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Jt Comm J Qual Saf. 2003 Apr;29(4):181-90.

Does a clinical pathway improve the quality of care for sickle cell anemia?

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  • 1Massachusetts General Hospital, Center for Child and Adolescent Health Policy, Boston, USA.



Clinical pathways are often implemented to improve care, yet their effect on quality of care and outcomes is often not evaluated. The Johns Hopkins Children's Center instituted a clinical pathway in early 1996 to improve the care for pediatric sickle cell vaso-occlusive crisis (VOC) and used a retrospective before-after study to describe how quality of care and outcomes changed after introduction of the pathway.


Physicians used the pathway in 43% of eligible admissions, with use decreasing over time. Patients on the pathway were more likely to receive each of its required elements than those not on the pathway (odds ratios [OR] 1.15-2.49). After pathway implementation, even patients not on the pathway were more likely to receive incentive spirometry than those admitted before pathway availability (OR 1.40). Pathway use was associated with longer length of stay (LOS) and time to oral pain medication, while readmission rates did not change.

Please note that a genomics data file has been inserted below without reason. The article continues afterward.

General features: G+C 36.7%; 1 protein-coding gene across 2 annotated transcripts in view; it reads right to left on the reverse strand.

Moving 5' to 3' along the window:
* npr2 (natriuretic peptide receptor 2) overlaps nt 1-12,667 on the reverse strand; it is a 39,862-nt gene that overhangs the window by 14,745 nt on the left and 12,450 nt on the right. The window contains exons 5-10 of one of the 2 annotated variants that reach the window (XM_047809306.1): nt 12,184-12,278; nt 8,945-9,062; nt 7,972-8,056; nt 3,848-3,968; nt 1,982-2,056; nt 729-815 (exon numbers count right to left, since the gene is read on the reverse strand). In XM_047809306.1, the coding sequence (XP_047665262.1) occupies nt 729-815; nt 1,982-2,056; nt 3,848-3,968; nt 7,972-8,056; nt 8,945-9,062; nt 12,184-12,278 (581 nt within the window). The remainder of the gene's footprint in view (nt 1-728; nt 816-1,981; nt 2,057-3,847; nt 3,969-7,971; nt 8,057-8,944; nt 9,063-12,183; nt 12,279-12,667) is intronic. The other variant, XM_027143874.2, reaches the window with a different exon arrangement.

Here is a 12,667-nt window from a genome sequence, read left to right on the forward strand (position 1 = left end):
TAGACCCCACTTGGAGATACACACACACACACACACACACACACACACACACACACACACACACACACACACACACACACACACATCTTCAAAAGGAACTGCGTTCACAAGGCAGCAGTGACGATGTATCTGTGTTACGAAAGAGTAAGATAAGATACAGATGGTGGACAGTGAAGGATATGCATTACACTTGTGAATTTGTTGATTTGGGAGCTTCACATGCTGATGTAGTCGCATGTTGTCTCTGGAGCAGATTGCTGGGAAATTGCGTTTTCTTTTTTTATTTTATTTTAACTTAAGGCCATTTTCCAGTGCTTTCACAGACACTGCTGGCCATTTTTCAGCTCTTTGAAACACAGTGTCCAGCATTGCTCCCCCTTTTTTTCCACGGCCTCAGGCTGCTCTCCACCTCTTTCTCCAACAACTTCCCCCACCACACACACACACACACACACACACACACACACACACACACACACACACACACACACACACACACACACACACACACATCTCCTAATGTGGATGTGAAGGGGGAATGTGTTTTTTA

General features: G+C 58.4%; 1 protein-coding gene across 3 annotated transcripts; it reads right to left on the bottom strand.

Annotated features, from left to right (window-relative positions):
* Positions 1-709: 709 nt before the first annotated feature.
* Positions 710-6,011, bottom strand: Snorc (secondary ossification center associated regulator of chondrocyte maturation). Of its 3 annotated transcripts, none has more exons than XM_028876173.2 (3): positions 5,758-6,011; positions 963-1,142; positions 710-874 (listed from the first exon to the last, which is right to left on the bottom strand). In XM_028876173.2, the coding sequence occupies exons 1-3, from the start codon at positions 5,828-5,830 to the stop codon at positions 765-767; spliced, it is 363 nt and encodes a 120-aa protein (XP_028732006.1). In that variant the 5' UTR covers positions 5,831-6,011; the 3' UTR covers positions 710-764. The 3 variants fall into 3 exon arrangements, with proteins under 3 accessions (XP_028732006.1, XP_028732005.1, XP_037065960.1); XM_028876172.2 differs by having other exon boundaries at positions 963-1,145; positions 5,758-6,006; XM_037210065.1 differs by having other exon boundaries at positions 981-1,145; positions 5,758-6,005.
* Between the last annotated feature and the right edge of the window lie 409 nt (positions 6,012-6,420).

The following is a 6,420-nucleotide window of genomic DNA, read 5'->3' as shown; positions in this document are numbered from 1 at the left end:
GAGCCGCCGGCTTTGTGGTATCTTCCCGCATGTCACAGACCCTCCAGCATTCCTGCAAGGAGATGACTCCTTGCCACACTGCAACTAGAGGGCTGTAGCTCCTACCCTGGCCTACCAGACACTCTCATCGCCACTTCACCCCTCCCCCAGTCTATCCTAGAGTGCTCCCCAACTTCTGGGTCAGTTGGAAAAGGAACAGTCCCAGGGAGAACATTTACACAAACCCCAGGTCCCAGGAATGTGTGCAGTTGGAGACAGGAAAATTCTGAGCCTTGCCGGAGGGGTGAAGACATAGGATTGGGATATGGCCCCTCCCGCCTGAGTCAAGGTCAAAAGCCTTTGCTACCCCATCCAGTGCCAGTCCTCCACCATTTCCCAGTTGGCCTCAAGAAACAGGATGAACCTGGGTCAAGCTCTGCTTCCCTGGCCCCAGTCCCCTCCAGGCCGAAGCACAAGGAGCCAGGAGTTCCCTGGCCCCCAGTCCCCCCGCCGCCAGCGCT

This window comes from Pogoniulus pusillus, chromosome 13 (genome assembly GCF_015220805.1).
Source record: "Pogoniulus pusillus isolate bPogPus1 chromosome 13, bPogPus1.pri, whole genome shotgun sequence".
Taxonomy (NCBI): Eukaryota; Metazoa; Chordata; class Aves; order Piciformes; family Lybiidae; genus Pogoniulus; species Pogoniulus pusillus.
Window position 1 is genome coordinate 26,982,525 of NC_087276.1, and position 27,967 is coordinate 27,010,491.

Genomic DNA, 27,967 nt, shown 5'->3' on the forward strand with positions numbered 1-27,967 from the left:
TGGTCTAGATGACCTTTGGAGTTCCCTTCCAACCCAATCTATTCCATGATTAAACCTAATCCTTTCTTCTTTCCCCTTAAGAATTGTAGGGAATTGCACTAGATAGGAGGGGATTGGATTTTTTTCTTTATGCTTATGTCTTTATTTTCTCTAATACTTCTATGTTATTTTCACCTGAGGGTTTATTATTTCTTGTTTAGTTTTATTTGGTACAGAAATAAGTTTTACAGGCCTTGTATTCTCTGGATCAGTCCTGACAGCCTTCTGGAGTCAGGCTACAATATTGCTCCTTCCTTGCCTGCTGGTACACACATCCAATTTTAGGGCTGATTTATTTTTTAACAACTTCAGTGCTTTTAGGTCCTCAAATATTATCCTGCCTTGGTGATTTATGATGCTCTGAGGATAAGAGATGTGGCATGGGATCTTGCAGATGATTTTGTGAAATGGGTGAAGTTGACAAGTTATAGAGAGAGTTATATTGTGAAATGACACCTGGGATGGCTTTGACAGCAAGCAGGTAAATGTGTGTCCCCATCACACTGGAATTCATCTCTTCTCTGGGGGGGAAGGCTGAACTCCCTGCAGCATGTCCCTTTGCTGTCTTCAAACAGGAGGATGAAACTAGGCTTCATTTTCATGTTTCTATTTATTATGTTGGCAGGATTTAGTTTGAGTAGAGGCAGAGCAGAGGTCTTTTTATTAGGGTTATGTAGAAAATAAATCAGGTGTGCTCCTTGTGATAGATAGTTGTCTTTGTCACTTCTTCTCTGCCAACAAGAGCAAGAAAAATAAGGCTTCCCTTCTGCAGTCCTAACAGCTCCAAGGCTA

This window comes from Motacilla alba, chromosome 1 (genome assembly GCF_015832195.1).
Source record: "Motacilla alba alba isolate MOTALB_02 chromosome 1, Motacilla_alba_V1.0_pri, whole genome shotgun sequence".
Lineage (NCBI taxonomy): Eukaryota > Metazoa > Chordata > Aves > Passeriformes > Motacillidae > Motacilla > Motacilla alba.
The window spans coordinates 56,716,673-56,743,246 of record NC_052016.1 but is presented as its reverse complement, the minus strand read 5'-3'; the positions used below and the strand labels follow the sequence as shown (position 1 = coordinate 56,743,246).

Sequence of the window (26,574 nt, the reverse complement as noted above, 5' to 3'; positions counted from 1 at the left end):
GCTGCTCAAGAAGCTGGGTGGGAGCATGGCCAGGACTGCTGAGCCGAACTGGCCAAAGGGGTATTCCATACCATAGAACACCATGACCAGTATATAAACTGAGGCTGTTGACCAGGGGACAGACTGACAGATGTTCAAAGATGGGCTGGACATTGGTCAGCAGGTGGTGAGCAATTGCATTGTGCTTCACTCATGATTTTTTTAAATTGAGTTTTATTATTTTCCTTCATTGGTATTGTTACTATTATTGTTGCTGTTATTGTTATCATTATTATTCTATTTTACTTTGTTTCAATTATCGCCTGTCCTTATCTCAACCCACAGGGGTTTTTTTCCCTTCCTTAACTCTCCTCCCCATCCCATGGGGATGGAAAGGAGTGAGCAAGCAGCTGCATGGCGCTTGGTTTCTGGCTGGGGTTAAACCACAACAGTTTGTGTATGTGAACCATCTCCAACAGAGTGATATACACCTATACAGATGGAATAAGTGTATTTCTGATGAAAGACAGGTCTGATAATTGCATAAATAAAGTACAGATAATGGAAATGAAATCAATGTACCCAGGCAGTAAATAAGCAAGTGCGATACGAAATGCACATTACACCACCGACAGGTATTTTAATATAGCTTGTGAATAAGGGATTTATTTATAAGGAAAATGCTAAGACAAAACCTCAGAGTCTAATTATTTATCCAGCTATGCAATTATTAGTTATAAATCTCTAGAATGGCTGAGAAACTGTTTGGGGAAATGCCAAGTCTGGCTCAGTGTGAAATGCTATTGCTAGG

Use of a clinical pathway improved quality of care by increasing compliance with specific care elements, with mixed results on outcomes. Pathways may improve care for all patients, including nonpathway-treated patients, by influencing underlying practice patterns. Quality improvement committees must regularly monitor outcomes after pathway implementation to evaluate the need for pathway reinforcement and refinement.

[PubMed - indexed for MEDLINE]
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